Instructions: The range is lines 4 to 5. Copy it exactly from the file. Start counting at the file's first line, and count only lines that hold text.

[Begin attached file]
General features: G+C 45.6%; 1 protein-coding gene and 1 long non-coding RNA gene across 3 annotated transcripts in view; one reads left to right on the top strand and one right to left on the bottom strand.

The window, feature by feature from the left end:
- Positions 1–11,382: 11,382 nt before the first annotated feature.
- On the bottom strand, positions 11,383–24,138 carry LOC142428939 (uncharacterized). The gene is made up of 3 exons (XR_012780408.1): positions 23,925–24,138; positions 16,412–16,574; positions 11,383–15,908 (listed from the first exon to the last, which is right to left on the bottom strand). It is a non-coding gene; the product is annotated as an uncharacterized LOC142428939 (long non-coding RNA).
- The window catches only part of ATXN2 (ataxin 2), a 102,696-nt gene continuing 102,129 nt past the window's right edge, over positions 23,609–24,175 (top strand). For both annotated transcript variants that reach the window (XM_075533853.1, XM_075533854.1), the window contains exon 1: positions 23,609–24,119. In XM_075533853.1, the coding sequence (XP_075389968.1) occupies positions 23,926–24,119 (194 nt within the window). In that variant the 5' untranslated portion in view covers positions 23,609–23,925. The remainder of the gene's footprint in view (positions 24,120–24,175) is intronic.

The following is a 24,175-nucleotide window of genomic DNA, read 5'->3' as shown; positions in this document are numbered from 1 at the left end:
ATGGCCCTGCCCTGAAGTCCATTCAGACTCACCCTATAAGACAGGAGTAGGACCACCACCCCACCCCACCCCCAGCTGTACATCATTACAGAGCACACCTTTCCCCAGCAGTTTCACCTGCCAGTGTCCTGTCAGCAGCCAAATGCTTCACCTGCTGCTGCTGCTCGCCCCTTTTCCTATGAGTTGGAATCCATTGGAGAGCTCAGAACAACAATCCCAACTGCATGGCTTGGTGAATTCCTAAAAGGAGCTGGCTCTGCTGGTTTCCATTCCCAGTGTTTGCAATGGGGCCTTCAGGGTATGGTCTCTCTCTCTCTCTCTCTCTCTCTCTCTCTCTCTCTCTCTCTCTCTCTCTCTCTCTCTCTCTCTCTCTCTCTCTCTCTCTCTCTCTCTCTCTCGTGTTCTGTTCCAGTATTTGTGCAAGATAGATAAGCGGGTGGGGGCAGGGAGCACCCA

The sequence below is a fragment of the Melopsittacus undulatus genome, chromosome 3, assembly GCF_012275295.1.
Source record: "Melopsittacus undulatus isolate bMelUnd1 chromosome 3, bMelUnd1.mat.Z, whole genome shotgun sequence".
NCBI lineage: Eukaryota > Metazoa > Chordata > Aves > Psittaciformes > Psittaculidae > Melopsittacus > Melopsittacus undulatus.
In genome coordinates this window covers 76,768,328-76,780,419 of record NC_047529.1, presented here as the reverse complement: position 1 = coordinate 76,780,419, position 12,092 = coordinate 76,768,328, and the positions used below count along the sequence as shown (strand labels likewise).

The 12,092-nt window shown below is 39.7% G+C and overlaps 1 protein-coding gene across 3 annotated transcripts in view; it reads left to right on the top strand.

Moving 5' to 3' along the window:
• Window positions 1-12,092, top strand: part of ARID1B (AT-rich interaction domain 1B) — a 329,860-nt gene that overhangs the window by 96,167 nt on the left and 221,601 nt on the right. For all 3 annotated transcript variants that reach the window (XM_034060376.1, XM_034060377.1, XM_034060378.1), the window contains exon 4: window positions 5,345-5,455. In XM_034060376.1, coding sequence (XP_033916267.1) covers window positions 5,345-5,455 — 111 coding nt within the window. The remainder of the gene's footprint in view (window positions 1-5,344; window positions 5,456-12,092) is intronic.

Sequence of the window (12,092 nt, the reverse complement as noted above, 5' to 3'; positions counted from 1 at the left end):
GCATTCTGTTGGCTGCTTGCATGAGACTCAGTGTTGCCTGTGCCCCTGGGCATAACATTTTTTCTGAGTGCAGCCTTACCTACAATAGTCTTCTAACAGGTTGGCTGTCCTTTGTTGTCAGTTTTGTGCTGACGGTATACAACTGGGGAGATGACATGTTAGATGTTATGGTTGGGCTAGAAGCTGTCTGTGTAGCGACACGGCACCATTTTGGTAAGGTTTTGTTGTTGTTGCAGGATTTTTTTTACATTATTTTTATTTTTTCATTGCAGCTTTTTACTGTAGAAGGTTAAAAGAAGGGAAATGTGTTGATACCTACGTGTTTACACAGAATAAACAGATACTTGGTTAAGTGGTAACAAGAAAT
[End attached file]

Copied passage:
- On the bottom strand, positions 11,383–24,138 carry LOC142428939 (uncharacterized). The gene is made up of 3 exons (XR_012780408.1): positions 23,925–24,138; positions 16,412–16,574; positions 11,383–15,908 (listed from the first exon to the last, which is right to left on the bottom strand). It is a non-coding gene; the product is annotated as an uncharacterized LOC142428939 (long non-coding RNA).
- The window catches only part of ATXN2 (ataxin 2), a 102,696-nt gene continuing 102,129 nt past the window's right edge, over positions 23,609–24,175 (top strand). For both annotated transcript variants that reach the window (XM_075533853.1, XM_075533854.1), the window contains exon 1: positions 23,609–24,119. In XM_075533853.1, the coding sequence (XP_075389968.1) occupies positions 23,926–24,119 (194 nt within the window). In that variant the 5' untranslated portion in view covers positions 23,609–23,925. The remainder of the gene's footprint in view (positions 24,120–24,175) is intronic.